Guess Who Else Is Beginning to Share Concerns about Public Policy & the Sharing Economy? In a speech yesterday at the New America Foundation, Sen. and former Virginia Governor Mark Warner (D-Va.) said that because many workers in the sharing economy are considered independent contractors rather than employees, many are ineligible for those benefits that other workers would be able to receive: “Many of those programs which were administered and funded by both contributions from the employer and the employee—this is changing that whole relationship in extraordinarily fundamental ways,” Sen. Warner said, adding that often workers operate without a safety net when something goes wrong, adding: “It’s fairly stunning to me that this much transformation has already taken place but virtually nobody in Washington is starting to ask the policy questions,” and then suggesting a series of proposals which he believes could assist workers in the sharing economy, such as creating exchanges for unemployment benefits or workers’ compensation in the model of Obamacare. Sen. Warner also suggested creating what he termed an “hour bank,” which could serve as a third-party trusted entity to track workers’ hours to administer benefits, not unlike ones used by trades. Sen. Warner’s apprehensions have been raised previously by Sen. Elizabeth Warren (D-Mass.) who last month noted: “I think there is evidence that increasingly employers use independent contractors not in ways that were originally intended,” an issue already pending in two court cases in which Uber and former Lyft drivers have filed suit to be compensated as employees rather than independent contractors, which would make them eligible for benefits, suits where the respective judges ruled they will go before a jury trial, or, as Judge Vince Chabria, in the Lyft case, noted: the jury will be “handed a square peg and asked to choose between two round holes.” Sen. Warner suggests “we could recognize that the 20th century definitions that we are using do not work in the 21st economy.” Indeed, instead of waiting for federal courts to resolve the question, a Warner aide responds: “We need to be thinking about what kind of safety net functions” can be developed to help the workers.” The Federal Trade Commission will host its own workshop on the sharing economy next month to “consider if, and the extent to which, existing regulatory frameworks can be responsive to sharing economy business models while maintaining appropriate consumer protections.” Sen. Warner notes: “This next generation, where they are in the ‘sharing economy,’ the Millennials, 80 million strong, will have no safety net at all: no unemployment, no workman’s comp, no disability…Somebody may be doing very, very well as an Etsy seller and Airbnb user and Uber driver and part-time consultant…but if they hit a rough patch, they have nothing to stop them until they fall, frankly, back upon government assistance programs.” Sen. Warner said he hopes to spark a debate in Washington and among the 2016 presidential contenders about how to respond to the complications of the new American workforce—and he suggested two potential policy approaches: an “hour bank,” modeled on a program used by some building trades, which tracks a worker’s hours for a variety of employers and collects and administers training and retirement programs, or an “opt-in” that gives consumers the option of adding a nominal amount to their payment that would go to a benefits fund for workers. Similar, he opines that health care exchanges established through the Affordable Care Act could provide a model for workers who are not covered by disability, retirement and other benefits through their jobs to get them through a public-private initiative.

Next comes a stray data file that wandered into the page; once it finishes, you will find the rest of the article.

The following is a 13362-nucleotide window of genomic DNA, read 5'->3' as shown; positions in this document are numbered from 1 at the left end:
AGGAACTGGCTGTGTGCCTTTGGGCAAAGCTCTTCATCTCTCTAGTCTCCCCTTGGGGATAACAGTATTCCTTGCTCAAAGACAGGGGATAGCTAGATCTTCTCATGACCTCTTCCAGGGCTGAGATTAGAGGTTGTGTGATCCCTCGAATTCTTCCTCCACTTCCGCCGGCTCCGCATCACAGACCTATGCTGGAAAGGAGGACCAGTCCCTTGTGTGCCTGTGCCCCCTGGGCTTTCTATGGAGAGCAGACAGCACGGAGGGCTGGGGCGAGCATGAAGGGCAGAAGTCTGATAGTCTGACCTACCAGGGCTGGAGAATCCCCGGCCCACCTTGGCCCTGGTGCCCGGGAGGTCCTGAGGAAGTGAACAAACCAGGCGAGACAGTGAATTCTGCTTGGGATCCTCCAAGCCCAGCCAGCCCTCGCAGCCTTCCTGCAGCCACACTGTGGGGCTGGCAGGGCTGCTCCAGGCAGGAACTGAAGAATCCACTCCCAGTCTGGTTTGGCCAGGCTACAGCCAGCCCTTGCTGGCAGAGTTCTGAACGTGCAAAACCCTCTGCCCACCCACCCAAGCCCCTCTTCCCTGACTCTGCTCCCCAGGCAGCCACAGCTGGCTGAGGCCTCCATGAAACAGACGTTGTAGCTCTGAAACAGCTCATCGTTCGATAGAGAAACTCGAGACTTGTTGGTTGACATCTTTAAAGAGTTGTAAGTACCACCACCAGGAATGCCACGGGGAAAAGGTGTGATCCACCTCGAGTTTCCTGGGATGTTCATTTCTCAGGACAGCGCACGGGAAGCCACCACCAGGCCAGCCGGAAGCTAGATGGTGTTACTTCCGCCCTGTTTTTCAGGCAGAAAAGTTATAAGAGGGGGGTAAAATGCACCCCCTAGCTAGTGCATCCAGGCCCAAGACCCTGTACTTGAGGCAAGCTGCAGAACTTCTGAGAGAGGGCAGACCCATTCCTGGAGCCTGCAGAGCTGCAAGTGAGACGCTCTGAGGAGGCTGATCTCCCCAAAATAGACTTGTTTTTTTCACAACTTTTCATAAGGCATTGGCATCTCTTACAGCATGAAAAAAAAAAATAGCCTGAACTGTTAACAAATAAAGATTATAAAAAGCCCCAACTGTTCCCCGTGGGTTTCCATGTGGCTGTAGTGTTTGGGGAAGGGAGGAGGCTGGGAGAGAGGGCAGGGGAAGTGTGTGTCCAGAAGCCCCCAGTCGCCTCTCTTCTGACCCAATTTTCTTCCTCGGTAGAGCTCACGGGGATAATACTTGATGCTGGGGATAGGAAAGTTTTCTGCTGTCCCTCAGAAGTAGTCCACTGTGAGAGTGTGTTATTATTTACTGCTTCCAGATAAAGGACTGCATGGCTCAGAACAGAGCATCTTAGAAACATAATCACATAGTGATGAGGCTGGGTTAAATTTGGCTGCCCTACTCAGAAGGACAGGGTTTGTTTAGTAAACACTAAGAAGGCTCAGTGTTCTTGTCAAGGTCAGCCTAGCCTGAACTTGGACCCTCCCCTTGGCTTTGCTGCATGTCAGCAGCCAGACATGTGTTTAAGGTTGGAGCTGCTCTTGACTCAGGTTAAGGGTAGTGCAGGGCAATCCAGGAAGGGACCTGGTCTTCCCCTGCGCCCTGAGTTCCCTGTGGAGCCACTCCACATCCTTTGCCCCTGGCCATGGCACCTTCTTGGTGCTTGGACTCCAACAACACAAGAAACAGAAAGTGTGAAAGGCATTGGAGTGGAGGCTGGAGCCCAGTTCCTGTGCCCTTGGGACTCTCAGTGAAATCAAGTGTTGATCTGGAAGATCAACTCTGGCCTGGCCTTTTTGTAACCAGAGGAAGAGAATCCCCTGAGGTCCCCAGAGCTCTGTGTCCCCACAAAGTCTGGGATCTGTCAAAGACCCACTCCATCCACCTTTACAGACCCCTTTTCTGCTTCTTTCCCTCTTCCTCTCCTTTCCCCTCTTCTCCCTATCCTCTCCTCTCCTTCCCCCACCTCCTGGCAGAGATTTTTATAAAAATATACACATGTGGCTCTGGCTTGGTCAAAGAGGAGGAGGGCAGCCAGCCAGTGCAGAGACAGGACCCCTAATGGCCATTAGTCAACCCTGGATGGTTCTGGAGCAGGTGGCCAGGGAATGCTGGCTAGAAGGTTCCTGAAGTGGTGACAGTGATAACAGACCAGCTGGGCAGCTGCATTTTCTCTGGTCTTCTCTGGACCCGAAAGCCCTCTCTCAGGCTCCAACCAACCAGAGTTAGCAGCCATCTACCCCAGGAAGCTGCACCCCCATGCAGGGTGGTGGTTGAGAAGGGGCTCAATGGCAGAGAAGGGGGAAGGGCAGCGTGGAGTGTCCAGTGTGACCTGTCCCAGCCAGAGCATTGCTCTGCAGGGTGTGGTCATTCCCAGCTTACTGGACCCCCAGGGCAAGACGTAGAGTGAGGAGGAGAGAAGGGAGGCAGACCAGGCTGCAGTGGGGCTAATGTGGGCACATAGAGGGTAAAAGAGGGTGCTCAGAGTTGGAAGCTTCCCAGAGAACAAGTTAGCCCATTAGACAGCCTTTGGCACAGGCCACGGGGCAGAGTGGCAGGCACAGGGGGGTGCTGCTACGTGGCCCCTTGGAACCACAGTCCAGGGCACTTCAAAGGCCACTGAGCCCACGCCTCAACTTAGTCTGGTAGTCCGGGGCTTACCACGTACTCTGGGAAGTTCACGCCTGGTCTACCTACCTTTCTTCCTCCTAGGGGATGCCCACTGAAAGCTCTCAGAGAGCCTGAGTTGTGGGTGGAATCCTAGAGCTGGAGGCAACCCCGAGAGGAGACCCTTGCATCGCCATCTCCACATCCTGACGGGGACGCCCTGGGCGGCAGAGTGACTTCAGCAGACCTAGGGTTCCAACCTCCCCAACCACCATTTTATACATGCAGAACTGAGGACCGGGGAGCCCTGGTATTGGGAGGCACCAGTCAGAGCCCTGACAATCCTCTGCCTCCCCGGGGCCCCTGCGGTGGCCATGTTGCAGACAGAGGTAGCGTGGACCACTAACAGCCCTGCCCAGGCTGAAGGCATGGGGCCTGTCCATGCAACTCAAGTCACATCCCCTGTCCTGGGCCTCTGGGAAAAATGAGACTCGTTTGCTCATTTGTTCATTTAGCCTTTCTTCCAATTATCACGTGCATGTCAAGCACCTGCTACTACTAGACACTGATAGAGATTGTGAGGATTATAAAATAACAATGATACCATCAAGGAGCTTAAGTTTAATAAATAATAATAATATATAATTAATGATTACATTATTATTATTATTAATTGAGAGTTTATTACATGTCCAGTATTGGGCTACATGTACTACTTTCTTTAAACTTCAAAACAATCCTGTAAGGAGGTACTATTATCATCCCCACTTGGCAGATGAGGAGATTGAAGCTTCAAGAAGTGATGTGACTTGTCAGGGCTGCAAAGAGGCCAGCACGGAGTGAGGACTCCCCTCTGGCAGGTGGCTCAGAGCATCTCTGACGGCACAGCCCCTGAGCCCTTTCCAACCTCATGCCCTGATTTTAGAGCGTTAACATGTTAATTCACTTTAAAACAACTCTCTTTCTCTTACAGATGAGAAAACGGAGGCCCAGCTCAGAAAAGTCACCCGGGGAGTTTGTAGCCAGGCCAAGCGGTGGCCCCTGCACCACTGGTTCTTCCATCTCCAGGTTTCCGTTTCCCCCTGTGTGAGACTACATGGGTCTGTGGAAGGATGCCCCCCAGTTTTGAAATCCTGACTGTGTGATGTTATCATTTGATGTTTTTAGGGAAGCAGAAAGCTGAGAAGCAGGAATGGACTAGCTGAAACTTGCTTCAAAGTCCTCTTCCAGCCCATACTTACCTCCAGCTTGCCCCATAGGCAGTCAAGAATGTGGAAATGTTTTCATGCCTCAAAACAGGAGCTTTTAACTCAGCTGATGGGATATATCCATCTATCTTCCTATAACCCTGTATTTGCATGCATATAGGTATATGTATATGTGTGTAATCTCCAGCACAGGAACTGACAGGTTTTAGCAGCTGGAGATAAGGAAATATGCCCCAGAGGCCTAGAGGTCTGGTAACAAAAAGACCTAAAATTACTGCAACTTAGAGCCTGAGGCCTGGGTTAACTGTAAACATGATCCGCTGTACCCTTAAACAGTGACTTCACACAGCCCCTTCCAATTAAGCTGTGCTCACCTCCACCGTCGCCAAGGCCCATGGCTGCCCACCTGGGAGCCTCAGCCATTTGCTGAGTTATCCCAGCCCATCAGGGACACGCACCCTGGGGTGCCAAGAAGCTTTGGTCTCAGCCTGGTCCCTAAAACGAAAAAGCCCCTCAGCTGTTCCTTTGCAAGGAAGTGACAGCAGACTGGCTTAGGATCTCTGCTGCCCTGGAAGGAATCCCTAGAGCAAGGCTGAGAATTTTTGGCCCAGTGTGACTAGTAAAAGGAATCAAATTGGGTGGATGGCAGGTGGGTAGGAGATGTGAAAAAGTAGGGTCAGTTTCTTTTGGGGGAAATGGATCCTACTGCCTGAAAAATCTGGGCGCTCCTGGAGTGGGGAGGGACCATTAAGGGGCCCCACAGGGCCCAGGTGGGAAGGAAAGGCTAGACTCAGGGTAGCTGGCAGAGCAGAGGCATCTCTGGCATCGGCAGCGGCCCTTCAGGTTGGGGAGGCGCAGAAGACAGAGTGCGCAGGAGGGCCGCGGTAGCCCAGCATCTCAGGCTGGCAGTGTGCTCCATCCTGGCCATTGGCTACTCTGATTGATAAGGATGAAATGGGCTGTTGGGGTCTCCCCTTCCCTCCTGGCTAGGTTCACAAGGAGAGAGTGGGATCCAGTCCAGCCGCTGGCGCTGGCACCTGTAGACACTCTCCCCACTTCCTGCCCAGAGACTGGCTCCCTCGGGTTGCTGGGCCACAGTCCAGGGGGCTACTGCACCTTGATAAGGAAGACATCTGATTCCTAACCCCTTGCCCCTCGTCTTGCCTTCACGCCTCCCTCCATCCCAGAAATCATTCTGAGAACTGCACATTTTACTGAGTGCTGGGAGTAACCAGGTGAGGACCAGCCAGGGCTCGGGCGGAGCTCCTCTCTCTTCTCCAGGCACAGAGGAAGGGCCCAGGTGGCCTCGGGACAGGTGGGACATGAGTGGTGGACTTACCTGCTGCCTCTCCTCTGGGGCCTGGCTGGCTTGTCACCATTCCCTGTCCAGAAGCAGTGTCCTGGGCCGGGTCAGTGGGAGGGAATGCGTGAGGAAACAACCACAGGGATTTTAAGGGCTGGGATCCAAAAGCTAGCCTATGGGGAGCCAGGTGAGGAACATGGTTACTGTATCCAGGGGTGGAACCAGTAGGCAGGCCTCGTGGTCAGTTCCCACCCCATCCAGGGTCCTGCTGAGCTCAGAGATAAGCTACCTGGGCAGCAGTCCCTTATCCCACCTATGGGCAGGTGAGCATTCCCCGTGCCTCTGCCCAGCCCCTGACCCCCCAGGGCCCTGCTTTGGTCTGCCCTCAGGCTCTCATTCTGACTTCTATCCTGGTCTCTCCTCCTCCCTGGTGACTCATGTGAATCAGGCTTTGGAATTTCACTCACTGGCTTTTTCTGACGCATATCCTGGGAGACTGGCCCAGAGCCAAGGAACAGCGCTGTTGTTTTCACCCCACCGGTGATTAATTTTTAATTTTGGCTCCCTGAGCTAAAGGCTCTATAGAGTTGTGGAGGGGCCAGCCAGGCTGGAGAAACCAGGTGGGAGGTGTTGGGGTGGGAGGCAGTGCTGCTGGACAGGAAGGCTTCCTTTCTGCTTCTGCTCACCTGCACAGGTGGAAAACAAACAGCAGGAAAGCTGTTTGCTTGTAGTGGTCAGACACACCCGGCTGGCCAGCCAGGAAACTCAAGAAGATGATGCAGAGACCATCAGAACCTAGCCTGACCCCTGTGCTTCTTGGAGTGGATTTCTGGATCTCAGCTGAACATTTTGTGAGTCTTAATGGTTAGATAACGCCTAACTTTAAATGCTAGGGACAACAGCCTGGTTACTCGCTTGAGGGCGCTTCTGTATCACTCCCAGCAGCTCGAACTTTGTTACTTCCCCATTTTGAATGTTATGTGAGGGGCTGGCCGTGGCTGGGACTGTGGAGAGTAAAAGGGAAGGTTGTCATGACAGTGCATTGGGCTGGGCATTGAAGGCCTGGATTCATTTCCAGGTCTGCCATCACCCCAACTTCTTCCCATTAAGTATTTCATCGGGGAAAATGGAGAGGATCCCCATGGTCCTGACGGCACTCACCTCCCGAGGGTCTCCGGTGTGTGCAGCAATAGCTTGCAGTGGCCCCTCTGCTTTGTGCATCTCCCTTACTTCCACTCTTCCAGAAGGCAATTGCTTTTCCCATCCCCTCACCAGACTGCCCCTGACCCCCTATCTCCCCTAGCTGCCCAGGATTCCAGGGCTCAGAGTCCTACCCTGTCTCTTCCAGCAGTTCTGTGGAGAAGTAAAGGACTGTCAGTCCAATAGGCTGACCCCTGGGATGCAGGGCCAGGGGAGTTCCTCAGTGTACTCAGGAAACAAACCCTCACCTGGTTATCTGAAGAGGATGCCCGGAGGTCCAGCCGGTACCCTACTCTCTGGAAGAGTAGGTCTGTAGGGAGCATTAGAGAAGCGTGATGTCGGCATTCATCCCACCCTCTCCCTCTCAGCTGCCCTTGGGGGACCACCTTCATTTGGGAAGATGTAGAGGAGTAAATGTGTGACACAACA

No, grazie! An Italian court in Milan has banned Uber: the court in Italy’s business capital Milan said the Uber POP service, which links private drivers with passengers through an easy-to-use smartphone app, created “unfair competition.”
State & Local Leader of the Week